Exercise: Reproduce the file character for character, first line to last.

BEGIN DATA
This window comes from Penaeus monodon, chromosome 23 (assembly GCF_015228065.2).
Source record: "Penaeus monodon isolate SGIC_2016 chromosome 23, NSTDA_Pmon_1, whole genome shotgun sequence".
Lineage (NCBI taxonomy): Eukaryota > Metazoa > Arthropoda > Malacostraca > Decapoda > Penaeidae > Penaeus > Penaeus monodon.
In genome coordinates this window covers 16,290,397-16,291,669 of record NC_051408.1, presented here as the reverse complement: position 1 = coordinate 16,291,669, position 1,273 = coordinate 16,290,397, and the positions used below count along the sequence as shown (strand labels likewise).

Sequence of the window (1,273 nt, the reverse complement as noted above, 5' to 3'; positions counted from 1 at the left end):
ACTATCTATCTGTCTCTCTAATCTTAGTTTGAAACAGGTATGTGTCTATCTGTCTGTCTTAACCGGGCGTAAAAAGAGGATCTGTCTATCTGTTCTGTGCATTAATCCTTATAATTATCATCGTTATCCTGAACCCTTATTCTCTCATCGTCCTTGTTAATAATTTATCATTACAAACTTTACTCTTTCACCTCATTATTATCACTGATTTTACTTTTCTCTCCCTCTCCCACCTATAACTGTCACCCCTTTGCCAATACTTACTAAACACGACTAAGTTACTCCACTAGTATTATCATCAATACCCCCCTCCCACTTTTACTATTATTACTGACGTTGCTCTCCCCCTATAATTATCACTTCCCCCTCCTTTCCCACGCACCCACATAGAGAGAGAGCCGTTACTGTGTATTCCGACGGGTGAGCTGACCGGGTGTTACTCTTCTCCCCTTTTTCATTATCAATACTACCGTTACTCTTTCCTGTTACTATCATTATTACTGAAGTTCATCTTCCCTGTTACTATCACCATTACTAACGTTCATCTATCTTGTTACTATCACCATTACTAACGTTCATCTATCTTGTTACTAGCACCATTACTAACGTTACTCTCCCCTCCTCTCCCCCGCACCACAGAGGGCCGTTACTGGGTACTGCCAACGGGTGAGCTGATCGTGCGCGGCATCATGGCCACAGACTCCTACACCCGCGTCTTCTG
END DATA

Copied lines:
This window comes from Penaeus monodon, chromosome 23 (assembly GCF_015228065.2).
Source record: "Penaeus monodon isolate SGIC_2016 chromosome 23, NSTDA_Pmon_1, whole genome shotgun sequence".
Lineage (NCBI taxonomy): Eukaryota > Metazoa > Arthropoda > Malacostraca > Decapoda > Penaeidae > Penaeus > Penaeus monodon.
In genome coordinates this window covers 16,290,397-16,291,669 of record NC_051408.1, presented here as the reverse complement: position 1 = coordinate 16,291,669, position 1,273 = coordinate 16,290,397, and the positions used below count along the sequence as shown (strand labels likewise).

Sequence of the window (1,273 nt, the reverse complement as noted above, 5' to 3'; positions counted from 1 at the left end):
ACTATCTATCTGTCTCTCTAATCTTAGTTTGAAACAGGTATGTGTCTATCTGTCTGTCTTAACCGGGCGTAAAAAGAGGATCTGTCTATCTGTTCTGTGCATTAATCCTTATAATTATCATCGTTATCCTGAACCCTTATTCTCTCATCGTCCTTGTTAATAATTTATCATTACAAACTTTACTCTTTCACCTCATTATTATCACTGATTTTACTTTTCTCTCCCTCTCCCACCTATAACTGTCACCCCTTTGCCAATACTTACTAAACACGACTAAGTTACTCCACTAGTATTATCATCAATACCCCCCTCCCACTTTTACTATTATTACTGACGTTGCTCTCCCCCTATAATTATCACTTCCCCCTCCTTTCCCACGCACCCACATAGAGAGAGAGCCGTTACTGTGTATTCCGACGGGTGAGCTGACCGGGTGTTACTCTTCTCCCCTTTTTCATTATCAATACTACCGTTACTCTTTCCTGTTACTATCATTATTACTGAAGTTCATCTTCCCTGTTACTATCACCATTACTAACGTTCATCTATCTTGTTACTATCACCATTACTAACGTTCATCTATCTTGTTACTAGCACCATTACTAACGTTACTCTCCCCTCCTCTCCCCCGCACCACAGAGGGCCGTTACTGGGTACTGCCAACGGGTGAGCTGATCGTGCGCGGCATCATGGCCACAGACTCCTACACCCGCGTCTTCTG